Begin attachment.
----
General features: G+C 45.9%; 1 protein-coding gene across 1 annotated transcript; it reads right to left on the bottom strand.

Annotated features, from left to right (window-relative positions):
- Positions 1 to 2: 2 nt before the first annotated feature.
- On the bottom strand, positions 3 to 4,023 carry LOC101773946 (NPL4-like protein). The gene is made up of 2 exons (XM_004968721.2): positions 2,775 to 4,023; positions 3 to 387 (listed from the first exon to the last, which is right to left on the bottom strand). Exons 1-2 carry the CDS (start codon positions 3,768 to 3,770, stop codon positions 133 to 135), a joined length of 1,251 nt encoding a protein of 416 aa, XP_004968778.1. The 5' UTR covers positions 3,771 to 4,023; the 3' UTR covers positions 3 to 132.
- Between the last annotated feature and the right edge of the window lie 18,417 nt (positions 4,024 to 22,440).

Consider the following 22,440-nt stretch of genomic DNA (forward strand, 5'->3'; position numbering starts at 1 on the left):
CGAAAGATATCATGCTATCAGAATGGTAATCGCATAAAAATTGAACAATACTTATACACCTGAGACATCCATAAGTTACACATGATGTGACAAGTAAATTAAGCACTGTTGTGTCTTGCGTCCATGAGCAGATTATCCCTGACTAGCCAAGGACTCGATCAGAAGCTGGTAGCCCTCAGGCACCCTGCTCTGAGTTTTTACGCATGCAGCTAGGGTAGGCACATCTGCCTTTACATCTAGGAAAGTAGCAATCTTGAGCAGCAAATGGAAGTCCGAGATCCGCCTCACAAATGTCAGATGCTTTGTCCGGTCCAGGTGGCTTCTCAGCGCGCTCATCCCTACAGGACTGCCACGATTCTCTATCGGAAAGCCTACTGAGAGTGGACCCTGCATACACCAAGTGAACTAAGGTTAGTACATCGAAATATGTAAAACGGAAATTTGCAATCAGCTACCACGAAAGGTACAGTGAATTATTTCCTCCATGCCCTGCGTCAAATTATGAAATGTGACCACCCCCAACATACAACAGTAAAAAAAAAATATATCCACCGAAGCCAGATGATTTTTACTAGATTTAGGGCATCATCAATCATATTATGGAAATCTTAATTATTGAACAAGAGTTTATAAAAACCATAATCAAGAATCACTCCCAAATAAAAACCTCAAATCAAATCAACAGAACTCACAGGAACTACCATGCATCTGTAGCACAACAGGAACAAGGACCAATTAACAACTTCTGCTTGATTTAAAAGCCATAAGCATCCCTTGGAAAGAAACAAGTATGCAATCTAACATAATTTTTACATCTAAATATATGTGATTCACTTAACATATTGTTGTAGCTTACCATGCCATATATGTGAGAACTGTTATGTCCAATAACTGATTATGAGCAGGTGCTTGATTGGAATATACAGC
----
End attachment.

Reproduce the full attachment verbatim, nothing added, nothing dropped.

General features: G+C 45.9%; 1 protein-coding gene across 1 annotated transcript; it reads right to left on the bottom strand.

Annotated features, from left to right (window-relative positions):
- Positions 1 to 2: 2 nt before the first annotated feature.
- On the bottom strand, positions 3 to 4,023 carry LOC101773946 (NPL4-like protein). The gene is made up of 2 exons (XM_004968721.2): positions 2,775 to 4,023; positions 3 to 387 (listed from the first exon to the last, which is right to left on the bottom strand). Exons 1-2 carry the CDS (start codon positions 3,768 to 3,770, stop codon positions 133 to 135), a joined length of 1,251 nt encoding a protein of 416 aa, XP_004968778.1. The 5' UTR covers positions 3,771 to 4,023; the 3' UTR covers positions 3 to 132.
- Between the last annotated feature and the right edge of the window lie 18,417 nt (positions 4,024 to 22,440).

Consider the following 22,440-nt stretch of genomic DNA (forward strand, 5'->3'; position numbering starts at 1 on the left):
CGAAAGATATCATGCTATCAGAATGGTAATCGCATAAAAATTGAACAATACTTATACACCTGAGACATCCATAAGTTACACATGATGTGACAAGTAAATTAAGCACTGTTGTGTCTTGCGTCCATGAGCAGATTATCCCTGACTAGCCAAGGACTCGATCAGAAGCTGGTAGCCCTCAGGCACCCTGCTCTGAGTTTTTACGCATGCAGCTAGGGTAGGCACATCTGCCTTTACATCTAGGAAAGTAGCAATCTTGAGCAGCAAATGGAAGTCCGAGATCCGCCTCACAAATGTCAGATGCTTTGTCCGGTCCAGGTGGCTTCTCAGCGCGCTCATCCCTACAGGACTGCCACGATTCTCTATCGGAAAGCCTACTGAGAGTGGACCCTGCATACACCAAGTGAACTAAGGTTAGTACATCGAAATATGTAAAACGGAAATTTGCAATCAGCTACCACGAAAGGTACAGTGAATTATTTCCTCCATGCCCTGCGTCAAATTATGAAATGTGACCACCCCCAACATACAACAGTAAAAAAAAAATATATCCACCGAAGCCAGATGATTTTTACTAGATTTAGGGCATCATCAATCATATTATGGAAATCTTAATTATTGAACAAGAGTTTATAAAAACCATAATCAAGAATCACTCCCAAATAAAAACCTCAAATCAAATCAACAGAACTCACAGGAACTACCATGCATCTGTAGCACAACAGGAACAAGGACCAATTAACAACTTCTGCTTGATTTAAAAGCCATAAGCATCCCTTGGAAAGAAACAAGTATGCAATCTAACATAATTTTTACATCTAAATATATGTGATTCACTTAACATATTGTTGTAGCTTACCATGCCATATATGTGAGAACTGTTATGTCCAATAACTGATTATGAGCAGGTGCTTGATTGGAATATACAGC